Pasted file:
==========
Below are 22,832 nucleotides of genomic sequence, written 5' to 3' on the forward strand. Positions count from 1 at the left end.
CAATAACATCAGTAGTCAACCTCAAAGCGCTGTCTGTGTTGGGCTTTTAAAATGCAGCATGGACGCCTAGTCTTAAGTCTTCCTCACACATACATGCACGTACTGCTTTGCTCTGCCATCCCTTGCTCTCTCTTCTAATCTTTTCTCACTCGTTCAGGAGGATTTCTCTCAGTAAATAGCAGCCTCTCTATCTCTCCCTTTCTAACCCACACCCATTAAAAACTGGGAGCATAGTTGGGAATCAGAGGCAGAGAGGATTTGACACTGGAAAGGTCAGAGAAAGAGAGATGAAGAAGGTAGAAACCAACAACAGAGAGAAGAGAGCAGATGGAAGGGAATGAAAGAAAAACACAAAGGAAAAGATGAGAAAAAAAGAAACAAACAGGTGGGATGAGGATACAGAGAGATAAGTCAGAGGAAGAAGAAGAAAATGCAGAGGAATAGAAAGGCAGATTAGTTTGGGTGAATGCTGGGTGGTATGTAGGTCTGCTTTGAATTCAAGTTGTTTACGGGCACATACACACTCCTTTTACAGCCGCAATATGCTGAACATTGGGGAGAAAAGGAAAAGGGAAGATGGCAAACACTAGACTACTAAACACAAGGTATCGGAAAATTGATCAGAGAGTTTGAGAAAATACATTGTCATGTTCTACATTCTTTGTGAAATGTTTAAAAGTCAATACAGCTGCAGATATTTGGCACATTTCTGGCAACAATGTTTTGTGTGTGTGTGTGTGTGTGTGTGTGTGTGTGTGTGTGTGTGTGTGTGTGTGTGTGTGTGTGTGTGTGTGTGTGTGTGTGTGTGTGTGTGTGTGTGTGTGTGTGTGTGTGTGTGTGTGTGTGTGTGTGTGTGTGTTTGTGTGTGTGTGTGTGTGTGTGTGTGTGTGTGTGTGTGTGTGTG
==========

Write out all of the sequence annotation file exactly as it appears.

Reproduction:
Below are 22,832 nucleotides of genomic sequence, written 5' to 3' on the forward strand. Positions count from 1 at the left end.
CAATAACATCAGTAGTCAACCTCAAAGCGCTGTCTGTGTTGGGCTTTTAAAATGCAGCATGGACGCCTAGTCTTAAGTCTTCCTCACACATACATGCACGTACTGCTTTGCTCTGCCATCCCTTGCTCTCTCTTCTAATCTTTTCTCACTCGTTCAGGAGGATTTCTCTCAGTAAATAGCAGCCTCTCTATCTCTCCCTTTCTAACCCACACCCATTAAAAACTGGGAGCATAGTTGGGAATCAGAGGCAGAGAGGATTTGACACTGGAAAGGTCAGAGAAAGAGAGATGAAGAAGGTAGAAACCAACAACAGAGAGAAGAGAGCAGATGGAAGGGAATGAAAGAAAAACACAAAGGAAAAGATGAGAAAAAAAGAAACAAACAGGTGGGATGAGGATACAGAGAGATAAGTCAGAGGAAGAAGAAGAAAATGCAGAGGAATAGAAAGGCAGATTAGTTTGGGTGAATGCTGGGTGGTATGTAGGTCTGCTTTGAATTCAAGTTGTTTACGGGCACATACACACTCCTTTTACAGCCGCAATATGCTGAACATTGGGGAGAAAAGGAAAAGGGAAGATGGCAAACACTAGACTACTAAACACAAGGTATCGGAAAATTGATCAGAGAGTTTGAGAAAATACATTGTCATGTTCTACATTCTTTGTGAAATGTTTAAAAGTCAATACAGCTGCAGATATTTGGCACATTTCTGGCAACAATGTTTTGTGTGTGTGTGTGTGTGTGTGTGTGTGTGTGTGTGTGTGTGTGTGTGTGTGTGTGTGTGTGTGTGTGTGTGTGTGTGTGTGTGTGTGTGTGTGTGTGTGTGTGTGTGTGTGTGTGTGTGTGTGTGTGTGTGTGTTTGTGTGTGTGTGTGTGTGTGTGTGTGTGTGTGTGTGTGTGTGTG